Use of Immune Checkpoint Inhibitors in Mesothelioma
Recent advances in immunology have extended into the mesothelioma field. To date, only Japan has given regulatory approval to salvage nivolumab in chemo-refractory mesothelioma patients. The USA has included in the NCCN guidelines that pembrolizumab (in programmed death ligand 1 (PD-L1) immunohistochemistry (IHC)–positive patients) and nivolumab with or without ipilimumab (whatever the PD-L1 status is) are accepted salvage therapies. Based on the growing body of literature, it is anticipated that checkpoint inhibitors will receive regulatory approval in the USA and Europe soon for salvage therapy. Additional research efforts will determine whether earlier stage patients and frontline unresectable patients will benefit from the addition of immunotherapy to their treatment regimens. The realm of biomarker research has lagged behind in mesothelioma. In general, mesothelioma has less tumor mutation burden than other malignancies. Most of the single-agent salvage checkpoint inhibitor trials have shown a trend correlating higher PD-L1 immunohistochemistry (IHC) with responses. However, survival data remains immature and a larger number of patient outcomes are needed to ascertain the value of PD-L1 IHC as a predictive biomarker. Incorporation of translational studies in all immunotherapy trials and especially window-of-opportunity resectable studies should be supported and instituted in all future mesothelioma trials.
KeywordsMesothelioma Immunotherapy Checkpoint inhibitors
Compliance with Ethical Standards
Conflict of Interest
Patrick M. Forde has received a research funding from AstraZeneca, Bristol-Myers Squibb, Corvus, Kyowa Kirin, and Novartis and has received compensation from AbbVie, Astra Zeneca, Bristol-Myers Squibb, Boehringer Ingelheim, EMD Serono, Inivata, Eli Lilly, Merck, and Novartis for the service on advisory boards and/or as a consultant.
Arnaud Scherpereel has received a research funding (paid to his institution) from Bristol-Myers Squibb and MSD; has received a compensation from AstraZeneca, Bristol-Myers Squibb, MSD, and Roche for participation on advisory boards and/or lectures provided; and has received a travel support to international meetings on thoracic oncology from Bristol-Myers Squibb, MSD, and Roche.
Anne S. Tsao has received a research funding from Bristol-Myers Squibb, Genentech/Roche, Eli Lilly, Millennium, Seattle Genetics, Ariad, Boehringer Ingelheim, Polaris, Epizyme, Merck, AstraZeneca, and Takeda and has received compensation from Bristol-Myers Squibb, Genentech/Roche, Ariad, Boehringer Ingelheim, AstraZeneca, and Takeda for the participation on advisory boards.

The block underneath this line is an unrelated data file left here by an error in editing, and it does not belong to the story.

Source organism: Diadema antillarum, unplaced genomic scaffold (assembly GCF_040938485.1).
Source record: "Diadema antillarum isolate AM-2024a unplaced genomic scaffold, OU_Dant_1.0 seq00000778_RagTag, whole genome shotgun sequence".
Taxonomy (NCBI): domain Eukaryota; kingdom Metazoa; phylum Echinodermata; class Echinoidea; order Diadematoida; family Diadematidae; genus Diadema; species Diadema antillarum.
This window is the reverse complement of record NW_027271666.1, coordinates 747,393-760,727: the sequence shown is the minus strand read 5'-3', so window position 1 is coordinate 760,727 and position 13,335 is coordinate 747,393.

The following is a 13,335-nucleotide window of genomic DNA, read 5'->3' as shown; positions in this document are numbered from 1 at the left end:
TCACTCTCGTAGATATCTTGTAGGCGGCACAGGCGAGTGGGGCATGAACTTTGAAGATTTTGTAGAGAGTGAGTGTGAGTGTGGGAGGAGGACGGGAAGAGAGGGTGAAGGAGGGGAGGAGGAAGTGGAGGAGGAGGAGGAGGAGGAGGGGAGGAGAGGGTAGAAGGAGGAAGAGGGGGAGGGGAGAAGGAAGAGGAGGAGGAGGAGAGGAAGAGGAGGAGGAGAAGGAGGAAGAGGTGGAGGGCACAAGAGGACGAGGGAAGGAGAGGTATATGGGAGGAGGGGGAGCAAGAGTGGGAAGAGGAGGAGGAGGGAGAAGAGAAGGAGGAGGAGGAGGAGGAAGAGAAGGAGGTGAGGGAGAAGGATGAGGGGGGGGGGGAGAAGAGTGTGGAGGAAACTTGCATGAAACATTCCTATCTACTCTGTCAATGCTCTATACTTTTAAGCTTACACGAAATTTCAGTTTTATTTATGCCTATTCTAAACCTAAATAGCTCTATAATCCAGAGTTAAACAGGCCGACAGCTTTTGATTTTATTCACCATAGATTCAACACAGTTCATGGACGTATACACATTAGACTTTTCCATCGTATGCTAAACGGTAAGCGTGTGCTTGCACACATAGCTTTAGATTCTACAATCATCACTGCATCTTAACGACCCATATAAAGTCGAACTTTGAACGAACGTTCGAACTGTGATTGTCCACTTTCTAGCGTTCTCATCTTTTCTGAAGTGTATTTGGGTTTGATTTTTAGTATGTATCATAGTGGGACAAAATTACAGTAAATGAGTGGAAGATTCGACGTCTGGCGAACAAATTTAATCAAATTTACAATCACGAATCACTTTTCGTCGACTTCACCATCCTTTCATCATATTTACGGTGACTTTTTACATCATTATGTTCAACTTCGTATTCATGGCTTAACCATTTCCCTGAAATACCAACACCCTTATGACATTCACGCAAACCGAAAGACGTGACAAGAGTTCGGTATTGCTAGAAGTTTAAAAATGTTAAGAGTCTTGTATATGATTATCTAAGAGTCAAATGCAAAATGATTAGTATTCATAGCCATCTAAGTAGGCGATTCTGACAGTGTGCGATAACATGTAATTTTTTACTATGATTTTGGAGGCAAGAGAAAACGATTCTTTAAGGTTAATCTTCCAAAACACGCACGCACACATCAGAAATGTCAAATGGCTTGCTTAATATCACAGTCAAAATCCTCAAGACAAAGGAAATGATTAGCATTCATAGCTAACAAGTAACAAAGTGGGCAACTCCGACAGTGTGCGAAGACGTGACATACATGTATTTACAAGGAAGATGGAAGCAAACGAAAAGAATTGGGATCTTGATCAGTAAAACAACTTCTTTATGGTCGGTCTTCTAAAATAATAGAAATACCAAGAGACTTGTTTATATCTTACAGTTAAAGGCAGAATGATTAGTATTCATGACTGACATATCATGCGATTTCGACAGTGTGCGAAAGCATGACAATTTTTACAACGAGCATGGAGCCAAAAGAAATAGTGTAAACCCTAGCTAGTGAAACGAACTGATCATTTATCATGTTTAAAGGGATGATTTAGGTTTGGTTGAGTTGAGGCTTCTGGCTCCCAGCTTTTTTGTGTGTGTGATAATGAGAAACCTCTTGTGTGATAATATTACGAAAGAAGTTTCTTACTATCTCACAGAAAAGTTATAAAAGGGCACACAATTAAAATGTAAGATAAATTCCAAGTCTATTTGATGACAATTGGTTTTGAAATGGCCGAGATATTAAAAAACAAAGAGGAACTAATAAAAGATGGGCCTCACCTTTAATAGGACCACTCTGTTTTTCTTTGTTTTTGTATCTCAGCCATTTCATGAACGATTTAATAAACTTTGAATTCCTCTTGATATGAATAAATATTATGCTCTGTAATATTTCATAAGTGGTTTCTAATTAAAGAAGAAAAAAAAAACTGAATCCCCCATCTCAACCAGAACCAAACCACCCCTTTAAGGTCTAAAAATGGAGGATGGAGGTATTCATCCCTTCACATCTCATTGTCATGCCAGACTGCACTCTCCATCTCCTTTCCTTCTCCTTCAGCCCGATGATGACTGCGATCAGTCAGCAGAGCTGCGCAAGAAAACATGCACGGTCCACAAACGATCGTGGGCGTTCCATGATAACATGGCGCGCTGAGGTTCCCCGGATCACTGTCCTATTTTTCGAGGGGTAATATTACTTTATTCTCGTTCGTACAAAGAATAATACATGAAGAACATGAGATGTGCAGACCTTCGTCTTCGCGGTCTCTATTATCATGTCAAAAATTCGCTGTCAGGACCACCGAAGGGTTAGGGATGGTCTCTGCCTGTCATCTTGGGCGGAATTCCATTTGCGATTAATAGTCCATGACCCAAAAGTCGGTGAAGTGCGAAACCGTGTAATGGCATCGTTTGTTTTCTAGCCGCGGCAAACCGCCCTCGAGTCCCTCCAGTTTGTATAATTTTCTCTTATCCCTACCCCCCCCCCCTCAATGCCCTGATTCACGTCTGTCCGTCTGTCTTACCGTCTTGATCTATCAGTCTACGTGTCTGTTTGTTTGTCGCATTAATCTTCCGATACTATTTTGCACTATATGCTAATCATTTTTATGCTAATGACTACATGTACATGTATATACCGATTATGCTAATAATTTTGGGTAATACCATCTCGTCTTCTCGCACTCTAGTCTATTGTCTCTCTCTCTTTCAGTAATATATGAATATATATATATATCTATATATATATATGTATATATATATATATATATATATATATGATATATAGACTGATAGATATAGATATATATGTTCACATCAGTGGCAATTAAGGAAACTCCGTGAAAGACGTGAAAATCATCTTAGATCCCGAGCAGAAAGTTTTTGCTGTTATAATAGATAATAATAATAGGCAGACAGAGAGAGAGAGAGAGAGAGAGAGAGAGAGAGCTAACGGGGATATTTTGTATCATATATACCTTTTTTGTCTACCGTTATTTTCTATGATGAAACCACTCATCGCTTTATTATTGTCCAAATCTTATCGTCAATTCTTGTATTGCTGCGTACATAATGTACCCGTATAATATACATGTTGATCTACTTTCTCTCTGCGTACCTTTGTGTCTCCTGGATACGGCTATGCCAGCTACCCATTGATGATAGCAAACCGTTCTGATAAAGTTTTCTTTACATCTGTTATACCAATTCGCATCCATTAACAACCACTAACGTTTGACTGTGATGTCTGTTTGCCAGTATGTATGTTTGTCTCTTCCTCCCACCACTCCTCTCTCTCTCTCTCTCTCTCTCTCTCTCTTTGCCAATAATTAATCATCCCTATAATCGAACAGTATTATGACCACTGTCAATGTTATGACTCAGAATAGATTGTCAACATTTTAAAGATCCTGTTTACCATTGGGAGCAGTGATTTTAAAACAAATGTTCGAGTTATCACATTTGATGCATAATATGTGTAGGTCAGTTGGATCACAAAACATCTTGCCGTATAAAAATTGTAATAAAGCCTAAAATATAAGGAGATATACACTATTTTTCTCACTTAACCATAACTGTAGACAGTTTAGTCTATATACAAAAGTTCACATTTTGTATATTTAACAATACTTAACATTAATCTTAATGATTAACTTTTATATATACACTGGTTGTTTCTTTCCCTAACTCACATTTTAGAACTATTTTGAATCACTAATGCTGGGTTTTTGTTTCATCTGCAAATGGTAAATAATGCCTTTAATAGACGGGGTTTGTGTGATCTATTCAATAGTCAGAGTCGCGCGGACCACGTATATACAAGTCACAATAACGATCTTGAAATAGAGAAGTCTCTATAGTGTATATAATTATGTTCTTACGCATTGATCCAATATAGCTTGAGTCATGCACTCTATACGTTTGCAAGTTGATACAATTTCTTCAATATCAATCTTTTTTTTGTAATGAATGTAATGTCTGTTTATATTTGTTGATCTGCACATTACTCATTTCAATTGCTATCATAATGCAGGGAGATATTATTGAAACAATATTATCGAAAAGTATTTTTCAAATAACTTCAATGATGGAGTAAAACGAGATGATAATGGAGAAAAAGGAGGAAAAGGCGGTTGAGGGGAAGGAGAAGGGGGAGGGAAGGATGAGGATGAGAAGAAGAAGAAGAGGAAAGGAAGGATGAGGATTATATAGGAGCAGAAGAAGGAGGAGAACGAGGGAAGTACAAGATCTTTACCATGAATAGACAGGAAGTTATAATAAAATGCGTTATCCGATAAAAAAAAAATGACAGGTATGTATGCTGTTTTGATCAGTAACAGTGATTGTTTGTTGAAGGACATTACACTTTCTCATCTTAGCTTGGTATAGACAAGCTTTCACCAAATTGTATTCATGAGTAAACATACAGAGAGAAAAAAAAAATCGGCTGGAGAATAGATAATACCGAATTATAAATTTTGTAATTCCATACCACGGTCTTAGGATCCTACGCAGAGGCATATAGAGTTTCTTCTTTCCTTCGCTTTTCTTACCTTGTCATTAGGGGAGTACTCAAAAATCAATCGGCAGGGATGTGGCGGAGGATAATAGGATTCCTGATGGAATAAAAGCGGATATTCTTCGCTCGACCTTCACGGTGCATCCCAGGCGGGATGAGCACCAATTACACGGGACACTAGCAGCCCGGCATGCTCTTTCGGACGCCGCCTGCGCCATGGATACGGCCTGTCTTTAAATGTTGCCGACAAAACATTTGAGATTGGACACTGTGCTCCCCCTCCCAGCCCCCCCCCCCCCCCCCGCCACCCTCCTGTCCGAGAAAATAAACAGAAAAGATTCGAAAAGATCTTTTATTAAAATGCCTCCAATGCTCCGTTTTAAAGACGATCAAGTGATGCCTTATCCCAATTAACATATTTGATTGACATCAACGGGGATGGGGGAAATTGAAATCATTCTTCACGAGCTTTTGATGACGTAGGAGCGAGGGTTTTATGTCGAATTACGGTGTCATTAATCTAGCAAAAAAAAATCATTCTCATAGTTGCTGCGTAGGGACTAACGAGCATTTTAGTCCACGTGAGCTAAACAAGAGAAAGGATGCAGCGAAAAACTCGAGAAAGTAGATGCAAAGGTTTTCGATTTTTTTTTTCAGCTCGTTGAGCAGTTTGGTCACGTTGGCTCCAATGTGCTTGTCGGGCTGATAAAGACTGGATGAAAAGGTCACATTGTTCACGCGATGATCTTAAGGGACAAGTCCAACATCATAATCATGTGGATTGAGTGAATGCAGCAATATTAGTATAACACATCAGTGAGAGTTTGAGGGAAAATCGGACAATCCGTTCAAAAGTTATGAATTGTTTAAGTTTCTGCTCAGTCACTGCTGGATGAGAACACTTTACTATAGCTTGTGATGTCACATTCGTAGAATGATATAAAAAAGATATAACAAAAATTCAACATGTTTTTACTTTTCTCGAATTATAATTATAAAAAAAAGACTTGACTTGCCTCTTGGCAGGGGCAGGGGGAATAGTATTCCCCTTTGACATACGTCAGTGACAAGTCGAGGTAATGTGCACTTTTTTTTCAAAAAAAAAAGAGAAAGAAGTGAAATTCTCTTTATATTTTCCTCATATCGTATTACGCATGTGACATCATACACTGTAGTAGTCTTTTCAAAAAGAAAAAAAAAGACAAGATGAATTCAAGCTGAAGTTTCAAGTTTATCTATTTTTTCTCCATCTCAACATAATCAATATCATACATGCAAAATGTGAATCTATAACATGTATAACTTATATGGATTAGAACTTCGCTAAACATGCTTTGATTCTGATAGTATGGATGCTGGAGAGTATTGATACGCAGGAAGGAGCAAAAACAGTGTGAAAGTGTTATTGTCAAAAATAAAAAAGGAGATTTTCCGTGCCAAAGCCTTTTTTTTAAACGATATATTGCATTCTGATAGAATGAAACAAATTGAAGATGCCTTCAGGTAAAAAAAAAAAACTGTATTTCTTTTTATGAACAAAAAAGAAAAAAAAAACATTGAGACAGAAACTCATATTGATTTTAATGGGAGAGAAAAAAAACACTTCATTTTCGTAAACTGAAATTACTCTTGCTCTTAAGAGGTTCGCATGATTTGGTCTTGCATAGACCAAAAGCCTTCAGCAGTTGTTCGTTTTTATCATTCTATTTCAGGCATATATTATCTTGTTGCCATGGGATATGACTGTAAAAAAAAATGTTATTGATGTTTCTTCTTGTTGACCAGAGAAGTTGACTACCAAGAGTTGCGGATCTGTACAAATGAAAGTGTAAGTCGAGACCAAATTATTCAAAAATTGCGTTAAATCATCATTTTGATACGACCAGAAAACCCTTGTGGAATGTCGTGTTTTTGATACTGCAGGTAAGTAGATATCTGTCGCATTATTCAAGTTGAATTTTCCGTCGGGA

Human and Animal Rights and Informed Consent
This article does not contain any studies with human or animal subjects performed by any of the authors.
References and Recommended Reading
Papers of particular interest, published recently, have been highlighted as: • Of importance •• Of major importance
- 1.NCCN: NCCN Malignant Pleural Mesothelioma guidelines in https://www.nccn.org/professionals/physician_gls/pdf/mpm_blocks.pdf (ed), 2018.
- 17.•• Alley EW, Lopez J, Santoro A, et al. Clinical safety and activity of pembrolizumab in patients with malignant pleural mesothelioma (KEYNOTE-028): preliminary results from a non-randomised, open-label, phase 1b trial. Lancet Oncol. 2017;18:623–30 Led to the NCCN guidelines to include pembrolizumab as a salvage treatment option for malignant mesothelioma.CrossRefGoogle Scholar
- 18.• Maio M, Scherpereel A, Calabro L, et al. Tremelimumab as second-line or third-line treatment in relapsed malignant mesothelioma (DETERMINE): a multicentre, international, randomised, double-blind, placebo-controlled phase 2b trial. Lancet Oncol. 2017;18:1261–73 First large trial of a CTLA-4 inhibitor in salvage mesothelioma which did not show a survival benefit over placebo.CrossRefGoogle Scholar
- 19.Mansfield AS, Peikert T, Smadbeck JB, et al. Neoantigenic potential of complex chromosomal rearrangements in mesothelioma. J Thorac Oncol. 2018;10.Google Scholar
- 21.•• Nakano T, Okada M, Kijima T, et al. Long-term efficacy and safety of nivolumab in second- or third-line Japanese malignant pleural mesothelioma patients (phase II: MERIT study). , in IASLC (ed): 19th IASLC World Conference on Lung Cancer Toronto, Canada, 2018. Led to regulatory approval in Japan for nivolumab in salvage therapy for malignant mesothelioma. Google Scholar
- 22.Desai A, Karrison T, Rose B, et al. Phase II trial of pembrolizumab (NCT02399371) in previously treated malignant mesothelioma: final analysis., in IASLC (ed): 19th IASLC World Conference on Lung Cancer Toronto, Canada, 2018.Google Scholar
- 23.Hassan R, Thomas A, Nemunaitis JJ, Patel MR, Bennouna J, Chen F, Delord JP, Dowlati A, Kochuparambil ST, Taylor MH, Powderly JD, Vaishampayan UN, Verschraegen CF, Grote HJ, von Heydebreck A, Chin KM, Gulley JL. Phase 1b study of avelumab in advanced previously treated mesothelioma: long-term follow up from the JAVELIN solid tumor study. In Oncology JoC (ed): ASCO. Chicago, Illinois, 2018.Google Scholar
- 25.•• Scherpereel A MJ, Greillier L, et al. Second- or third-line nivolumab or nivolumab plus ipilimumab in malignant pleural mesothelioma patients: results of the IFCT-1501 MAPS2 randomised non-comparative phase 2 trial. Lancet Oncol in press, 2018. Led to the inclusion of nivolumab with and without ipilimumab in salvage therapy for malignant mesothelioma. Google Scholar
- 26.Disselhorst MJQ-JJ, Lalezari F, et al. Phase II trial of nivolumab and ipilimumab in patients with malignant mesothelioma: Lancet Respir Med in press; 2018.Google Scholar